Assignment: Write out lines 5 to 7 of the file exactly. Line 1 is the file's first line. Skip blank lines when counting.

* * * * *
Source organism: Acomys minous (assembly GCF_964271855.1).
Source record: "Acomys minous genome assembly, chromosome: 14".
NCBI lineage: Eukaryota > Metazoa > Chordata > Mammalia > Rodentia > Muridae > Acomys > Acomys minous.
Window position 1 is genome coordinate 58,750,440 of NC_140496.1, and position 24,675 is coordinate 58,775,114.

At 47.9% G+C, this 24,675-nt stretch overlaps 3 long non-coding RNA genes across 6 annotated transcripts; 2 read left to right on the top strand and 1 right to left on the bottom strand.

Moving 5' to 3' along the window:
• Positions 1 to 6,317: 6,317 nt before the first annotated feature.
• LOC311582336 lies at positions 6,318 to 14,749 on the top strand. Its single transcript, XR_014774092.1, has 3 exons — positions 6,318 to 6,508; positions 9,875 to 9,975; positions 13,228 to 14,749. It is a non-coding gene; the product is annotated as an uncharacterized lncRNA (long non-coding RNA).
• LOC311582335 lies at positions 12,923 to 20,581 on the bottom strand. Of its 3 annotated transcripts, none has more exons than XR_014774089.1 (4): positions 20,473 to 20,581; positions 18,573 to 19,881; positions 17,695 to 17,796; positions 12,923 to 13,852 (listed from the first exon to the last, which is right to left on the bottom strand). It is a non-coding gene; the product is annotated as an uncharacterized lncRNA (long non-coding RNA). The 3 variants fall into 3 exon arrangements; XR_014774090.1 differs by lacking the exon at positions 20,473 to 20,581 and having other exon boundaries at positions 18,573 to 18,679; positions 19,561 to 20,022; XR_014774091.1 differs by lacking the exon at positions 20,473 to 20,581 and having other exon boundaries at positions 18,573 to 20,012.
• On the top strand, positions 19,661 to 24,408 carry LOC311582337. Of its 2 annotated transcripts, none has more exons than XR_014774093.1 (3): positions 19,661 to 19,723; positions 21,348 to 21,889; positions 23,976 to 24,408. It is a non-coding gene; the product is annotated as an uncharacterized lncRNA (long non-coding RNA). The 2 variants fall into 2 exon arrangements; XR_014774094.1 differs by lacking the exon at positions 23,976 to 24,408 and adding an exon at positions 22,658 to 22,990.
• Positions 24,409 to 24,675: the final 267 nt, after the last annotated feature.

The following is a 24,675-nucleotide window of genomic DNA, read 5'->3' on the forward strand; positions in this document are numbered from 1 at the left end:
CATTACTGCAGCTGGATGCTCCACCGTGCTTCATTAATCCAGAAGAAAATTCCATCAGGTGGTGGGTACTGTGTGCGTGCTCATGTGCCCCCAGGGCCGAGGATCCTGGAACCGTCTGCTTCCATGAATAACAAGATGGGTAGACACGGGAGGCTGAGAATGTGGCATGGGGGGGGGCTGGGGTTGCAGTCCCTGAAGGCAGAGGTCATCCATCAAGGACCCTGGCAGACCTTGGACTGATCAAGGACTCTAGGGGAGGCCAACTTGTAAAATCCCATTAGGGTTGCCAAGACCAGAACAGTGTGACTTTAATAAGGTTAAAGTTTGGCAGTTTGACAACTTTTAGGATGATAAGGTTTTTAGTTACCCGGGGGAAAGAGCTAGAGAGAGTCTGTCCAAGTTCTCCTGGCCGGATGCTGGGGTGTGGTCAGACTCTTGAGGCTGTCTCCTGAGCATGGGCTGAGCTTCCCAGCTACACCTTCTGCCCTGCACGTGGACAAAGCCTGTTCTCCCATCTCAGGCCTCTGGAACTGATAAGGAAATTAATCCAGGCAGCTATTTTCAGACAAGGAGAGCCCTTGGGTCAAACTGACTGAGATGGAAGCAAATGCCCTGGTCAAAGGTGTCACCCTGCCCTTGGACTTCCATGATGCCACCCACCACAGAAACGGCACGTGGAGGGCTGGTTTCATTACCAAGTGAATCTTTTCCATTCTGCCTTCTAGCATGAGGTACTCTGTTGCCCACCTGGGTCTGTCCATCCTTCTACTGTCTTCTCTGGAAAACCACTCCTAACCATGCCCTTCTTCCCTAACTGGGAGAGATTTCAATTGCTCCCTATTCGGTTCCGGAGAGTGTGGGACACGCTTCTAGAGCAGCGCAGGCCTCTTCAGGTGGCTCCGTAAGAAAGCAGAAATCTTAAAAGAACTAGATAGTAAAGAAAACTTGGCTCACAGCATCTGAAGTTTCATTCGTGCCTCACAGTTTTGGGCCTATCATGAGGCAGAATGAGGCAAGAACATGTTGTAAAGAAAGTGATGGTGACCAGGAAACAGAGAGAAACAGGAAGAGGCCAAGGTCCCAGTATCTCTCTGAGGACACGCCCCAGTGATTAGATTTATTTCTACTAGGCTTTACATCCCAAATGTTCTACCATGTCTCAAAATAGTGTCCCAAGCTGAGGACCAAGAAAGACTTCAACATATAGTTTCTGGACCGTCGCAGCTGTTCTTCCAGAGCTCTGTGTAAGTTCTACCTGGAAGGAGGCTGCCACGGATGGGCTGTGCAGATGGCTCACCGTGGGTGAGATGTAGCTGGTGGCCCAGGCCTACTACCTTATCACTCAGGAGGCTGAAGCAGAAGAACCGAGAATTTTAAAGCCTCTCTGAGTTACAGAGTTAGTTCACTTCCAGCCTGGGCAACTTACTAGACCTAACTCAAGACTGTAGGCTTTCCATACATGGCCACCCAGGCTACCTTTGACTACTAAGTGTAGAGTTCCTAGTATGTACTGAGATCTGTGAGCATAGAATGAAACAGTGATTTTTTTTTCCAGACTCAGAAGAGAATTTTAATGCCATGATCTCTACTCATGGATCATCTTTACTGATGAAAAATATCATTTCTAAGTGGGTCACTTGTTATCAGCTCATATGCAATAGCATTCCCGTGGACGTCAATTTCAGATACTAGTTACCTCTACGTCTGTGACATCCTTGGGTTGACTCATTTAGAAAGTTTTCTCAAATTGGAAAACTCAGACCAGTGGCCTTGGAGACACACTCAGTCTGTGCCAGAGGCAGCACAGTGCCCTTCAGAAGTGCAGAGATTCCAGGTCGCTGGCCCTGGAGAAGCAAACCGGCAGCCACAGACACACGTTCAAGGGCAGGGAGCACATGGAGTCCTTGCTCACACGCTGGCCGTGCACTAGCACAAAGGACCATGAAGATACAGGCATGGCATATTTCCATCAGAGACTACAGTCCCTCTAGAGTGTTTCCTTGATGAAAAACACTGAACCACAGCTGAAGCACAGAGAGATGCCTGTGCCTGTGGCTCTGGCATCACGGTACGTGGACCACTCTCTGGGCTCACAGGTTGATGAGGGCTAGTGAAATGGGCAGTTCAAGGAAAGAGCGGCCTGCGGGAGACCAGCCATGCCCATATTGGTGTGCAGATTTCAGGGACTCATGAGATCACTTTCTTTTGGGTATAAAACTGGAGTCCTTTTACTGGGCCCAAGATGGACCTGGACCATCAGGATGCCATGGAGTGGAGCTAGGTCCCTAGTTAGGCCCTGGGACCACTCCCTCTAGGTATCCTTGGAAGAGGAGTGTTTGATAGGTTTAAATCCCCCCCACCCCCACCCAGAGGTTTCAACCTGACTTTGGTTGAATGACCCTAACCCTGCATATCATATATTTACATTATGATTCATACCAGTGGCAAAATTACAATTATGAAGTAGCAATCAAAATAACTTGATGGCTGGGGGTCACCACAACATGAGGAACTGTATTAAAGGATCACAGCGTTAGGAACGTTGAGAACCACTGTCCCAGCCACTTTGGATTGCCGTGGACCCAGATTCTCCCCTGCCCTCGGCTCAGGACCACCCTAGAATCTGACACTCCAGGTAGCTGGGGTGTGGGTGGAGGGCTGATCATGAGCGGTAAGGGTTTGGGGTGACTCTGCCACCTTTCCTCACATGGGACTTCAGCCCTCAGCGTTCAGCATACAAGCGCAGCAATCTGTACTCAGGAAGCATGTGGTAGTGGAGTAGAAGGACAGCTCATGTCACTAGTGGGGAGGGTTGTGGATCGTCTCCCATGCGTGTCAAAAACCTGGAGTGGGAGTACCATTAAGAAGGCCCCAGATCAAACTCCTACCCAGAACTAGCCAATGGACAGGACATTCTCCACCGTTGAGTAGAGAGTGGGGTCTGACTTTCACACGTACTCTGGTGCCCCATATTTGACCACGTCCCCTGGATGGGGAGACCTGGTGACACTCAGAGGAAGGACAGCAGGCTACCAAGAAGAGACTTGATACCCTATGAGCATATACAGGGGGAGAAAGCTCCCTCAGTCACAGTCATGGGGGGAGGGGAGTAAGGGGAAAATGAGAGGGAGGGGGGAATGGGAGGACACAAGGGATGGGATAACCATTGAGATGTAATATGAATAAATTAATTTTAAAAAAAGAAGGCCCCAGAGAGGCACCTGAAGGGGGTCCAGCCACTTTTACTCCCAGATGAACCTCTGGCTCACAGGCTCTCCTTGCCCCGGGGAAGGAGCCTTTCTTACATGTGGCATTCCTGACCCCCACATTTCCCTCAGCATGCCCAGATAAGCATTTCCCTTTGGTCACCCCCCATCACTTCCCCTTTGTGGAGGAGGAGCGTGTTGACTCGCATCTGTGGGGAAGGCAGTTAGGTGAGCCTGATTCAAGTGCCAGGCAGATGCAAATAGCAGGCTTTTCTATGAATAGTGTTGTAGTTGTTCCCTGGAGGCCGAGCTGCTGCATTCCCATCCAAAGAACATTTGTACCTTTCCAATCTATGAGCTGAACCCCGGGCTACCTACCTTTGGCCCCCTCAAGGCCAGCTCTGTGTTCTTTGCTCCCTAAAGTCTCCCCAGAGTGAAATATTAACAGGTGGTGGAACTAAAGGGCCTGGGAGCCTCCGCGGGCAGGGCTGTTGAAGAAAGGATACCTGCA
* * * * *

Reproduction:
At 47.9% G+C, this 24,675-nt stretch overlaps 3 long non-coding RNA genes across 6 annotated transcripts; 2 read left to right on the top strand and 1 right to left on the bottom strand.

Moving 5' to 3' along the window:
• Positions 1 to 6,317: 6,317 nt before the first annotated feature.